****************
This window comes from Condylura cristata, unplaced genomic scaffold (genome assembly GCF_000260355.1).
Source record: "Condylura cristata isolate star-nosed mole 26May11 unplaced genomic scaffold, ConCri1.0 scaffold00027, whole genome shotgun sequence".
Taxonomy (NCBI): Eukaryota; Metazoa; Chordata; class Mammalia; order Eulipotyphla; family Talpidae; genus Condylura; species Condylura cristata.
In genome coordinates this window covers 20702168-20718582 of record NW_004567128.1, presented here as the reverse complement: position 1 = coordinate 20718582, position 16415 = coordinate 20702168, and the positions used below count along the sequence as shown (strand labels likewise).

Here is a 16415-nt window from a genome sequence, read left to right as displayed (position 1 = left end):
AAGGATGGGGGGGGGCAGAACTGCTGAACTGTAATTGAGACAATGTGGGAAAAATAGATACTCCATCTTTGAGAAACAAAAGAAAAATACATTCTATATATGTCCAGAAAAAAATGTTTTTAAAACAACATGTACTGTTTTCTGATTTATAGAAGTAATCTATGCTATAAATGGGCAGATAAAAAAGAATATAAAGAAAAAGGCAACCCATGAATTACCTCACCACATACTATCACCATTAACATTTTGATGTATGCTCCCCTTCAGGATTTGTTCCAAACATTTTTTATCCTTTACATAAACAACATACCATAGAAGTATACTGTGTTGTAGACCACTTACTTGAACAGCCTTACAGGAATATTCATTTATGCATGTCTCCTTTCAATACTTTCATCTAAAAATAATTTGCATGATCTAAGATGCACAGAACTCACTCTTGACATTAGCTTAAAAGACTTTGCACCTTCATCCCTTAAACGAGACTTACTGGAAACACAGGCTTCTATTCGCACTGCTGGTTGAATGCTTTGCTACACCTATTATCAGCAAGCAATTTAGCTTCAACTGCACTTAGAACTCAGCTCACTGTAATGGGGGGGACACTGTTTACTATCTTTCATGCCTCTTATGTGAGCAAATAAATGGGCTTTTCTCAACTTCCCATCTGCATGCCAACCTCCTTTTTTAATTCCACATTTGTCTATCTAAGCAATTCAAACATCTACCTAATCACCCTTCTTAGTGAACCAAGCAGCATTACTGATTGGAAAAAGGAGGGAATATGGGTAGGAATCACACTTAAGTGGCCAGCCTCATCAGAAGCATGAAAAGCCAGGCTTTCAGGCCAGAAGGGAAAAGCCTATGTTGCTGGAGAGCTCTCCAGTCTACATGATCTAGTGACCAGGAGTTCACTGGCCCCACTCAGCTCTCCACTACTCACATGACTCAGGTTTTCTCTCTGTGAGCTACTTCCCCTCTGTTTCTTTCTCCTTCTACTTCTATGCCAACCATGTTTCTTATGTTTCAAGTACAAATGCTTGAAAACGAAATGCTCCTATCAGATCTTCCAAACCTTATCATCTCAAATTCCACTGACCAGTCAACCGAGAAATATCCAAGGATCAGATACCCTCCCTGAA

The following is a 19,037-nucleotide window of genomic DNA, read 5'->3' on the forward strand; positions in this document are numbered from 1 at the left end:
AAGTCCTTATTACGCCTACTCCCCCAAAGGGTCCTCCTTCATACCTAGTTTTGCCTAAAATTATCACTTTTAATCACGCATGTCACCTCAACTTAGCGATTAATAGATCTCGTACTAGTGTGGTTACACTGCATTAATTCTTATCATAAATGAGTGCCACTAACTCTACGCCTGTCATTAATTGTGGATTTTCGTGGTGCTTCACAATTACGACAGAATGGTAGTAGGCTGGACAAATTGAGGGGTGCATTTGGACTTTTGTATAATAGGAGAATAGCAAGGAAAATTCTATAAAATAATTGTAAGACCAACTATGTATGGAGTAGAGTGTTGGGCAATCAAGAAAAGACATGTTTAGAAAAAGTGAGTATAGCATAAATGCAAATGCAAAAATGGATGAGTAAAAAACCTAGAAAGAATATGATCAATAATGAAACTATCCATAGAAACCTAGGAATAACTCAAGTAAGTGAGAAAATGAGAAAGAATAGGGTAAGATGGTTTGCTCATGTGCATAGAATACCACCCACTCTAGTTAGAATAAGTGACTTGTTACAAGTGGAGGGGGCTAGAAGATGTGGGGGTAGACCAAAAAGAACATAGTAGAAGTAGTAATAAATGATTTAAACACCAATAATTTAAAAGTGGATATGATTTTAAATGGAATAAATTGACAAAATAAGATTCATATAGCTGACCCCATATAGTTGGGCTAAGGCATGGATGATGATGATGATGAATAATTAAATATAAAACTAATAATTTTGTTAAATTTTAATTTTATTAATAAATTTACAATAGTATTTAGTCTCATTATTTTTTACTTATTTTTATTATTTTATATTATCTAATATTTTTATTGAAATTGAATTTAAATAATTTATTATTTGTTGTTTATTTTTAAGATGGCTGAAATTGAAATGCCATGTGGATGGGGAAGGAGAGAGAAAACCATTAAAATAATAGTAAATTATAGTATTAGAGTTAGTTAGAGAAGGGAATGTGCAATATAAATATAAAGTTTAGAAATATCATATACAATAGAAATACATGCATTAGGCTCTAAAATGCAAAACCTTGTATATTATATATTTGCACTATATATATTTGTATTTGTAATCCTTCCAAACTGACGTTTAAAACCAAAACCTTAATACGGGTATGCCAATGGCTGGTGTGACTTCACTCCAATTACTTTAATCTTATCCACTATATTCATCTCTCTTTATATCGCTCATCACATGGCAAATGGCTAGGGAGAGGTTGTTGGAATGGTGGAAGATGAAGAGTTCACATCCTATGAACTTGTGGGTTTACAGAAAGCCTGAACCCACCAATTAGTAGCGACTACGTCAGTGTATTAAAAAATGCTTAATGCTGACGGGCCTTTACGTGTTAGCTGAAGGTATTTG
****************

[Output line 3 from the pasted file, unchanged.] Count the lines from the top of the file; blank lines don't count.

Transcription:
Taxonomy (NCBI): Eukaryota; Metazoa; Chordata; class Mammalia; order Eulipotyphla; family Talpidae; genus Condylura; species Condylura cristata.